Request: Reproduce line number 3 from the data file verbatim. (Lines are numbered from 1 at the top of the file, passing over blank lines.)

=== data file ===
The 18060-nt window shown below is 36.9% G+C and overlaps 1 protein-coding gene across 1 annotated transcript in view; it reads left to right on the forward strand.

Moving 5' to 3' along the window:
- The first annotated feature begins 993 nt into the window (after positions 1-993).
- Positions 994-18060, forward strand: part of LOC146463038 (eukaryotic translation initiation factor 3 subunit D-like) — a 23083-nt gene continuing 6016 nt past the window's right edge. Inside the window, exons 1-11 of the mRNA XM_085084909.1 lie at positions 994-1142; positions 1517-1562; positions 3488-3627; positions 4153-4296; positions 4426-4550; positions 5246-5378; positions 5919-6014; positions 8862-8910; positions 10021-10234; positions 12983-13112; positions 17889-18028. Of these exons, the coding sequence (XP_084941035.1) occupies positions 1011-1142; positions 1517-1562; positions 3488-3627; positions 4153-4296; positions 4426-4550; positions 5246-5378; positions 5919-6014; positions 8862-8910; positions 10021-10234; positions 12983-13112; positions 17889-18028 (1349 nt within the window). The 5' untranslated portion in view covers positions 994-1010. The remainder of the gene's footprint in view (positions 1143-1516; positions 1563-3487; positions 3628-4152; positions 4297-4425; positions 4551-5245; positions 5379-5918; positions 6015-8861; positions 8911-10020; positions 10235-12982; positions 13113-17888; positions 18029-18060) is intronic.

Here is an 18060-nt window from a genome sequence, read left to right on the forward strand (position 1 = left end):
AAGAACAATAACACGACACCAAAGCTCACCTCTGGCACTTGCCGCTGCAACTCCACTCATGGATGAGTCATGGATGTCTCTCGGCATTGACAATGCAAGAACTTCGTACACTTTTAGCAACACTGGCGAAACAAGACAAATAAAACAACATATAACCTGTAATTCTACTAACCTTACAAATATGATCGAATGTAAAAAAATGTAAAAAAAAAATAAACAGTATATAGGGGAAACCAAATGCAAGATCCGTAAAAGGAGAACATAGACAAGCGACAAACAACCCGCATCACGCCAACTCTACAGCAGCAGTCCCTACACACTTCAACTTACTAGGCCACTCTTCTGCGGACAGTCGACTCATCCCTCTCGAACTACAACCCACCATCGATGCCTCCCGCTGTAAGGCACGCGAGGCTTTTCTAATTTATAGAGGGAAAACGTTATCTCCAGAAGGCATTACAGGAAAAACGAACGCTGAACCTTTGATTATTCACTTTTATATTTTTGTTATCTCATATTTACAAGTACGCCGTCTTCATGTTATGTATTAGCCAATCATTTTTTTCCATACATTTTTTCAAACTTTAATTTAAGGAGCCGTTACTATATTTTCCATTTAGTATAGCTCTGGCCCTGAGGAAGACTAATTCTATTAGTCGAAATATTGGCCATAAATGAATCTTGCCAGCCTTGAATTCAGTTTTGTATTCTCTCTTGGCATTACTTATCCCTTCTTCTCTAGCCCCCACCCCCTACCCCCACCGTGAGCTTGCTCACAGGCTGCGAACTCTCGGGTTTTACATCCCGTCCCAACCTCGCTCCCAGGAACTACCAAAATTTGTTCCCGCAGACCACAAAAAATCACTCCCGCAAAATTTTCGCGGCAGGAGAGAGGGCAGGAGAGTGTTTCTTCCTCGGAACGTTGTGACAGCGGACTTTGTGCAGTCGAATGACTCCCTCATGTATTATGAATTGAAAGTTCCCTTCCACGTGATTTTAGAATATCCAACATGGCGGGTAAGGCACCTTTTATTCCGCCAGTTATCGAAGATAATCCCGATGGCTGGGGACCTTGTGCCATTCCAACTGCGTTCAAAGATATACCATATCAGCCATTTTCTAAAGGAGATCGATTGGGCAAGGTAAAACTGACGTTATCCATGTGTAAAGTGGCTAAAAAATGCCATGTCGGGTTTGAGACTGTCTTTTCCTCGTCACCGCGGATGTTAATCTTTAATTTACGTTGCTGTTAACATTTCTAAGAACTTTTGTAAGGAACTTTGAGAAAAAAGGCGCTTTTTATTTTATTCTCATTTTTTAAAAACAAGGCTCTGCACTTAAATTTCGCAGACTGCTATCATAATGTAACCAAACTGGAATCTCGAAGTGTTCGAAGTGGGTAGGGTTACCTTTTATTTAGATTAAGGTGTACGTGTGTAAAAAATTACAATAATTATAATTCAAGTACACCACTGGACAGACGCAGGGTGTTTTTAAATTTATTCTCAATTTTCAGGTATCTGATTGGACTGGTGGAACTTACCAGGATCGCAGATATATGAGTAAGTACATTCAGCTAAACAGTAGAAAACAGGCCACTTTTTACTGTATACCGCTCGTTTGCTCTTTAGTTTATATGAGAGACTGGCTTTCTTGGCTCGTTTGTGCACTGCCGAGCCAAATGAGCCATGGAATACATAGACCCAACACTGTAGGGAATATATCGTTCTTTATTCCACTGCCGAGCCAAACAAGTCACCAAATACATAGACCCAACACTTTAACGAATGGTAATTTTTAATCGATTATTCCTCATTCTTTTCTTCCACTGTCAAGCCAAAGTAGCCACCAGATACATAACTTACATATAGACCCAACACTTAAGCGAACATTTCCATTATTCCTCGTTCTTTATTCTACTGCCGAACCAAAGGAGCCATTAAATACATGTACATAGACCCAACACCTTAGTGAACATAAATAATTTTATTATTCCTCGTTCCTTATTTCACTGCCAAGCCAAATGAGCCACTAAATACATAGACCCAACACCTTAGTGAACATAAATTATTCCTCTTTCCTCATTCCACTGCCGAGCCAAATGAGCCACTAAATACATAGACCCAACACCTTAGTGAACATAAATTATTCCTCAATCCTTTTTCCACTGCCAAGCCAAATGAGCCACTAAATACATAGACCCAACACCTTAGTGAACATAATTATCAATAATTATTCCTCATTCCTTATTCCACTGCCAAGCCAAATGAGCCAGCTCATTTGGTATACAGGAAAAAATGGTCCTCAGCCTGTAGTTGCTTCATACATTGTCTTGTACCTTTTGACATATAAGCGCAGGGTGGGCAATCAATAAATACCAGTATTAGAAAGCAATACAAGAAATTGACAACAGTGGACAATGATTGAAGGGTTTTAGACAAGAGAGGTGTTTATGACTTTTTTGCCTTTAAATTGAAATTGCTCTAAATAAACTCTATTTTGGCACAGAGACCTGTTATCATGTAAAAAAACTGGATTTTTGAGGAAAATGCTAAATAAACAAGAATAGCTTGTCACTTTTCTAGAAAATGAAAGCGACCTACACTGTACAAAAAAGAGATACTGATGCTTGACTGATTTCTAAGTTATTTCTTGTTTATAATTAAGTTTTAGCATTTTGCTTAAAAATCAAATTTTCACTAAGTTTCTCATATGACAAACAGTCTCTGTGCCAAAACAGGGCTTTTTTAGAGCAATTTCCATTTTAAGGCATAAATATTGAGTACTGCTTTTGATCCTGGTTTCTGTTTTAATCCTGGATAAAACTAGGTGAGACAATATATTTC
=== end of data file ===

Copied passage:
- The first annotated feature begins 993 nt into the window (after positions 1-993).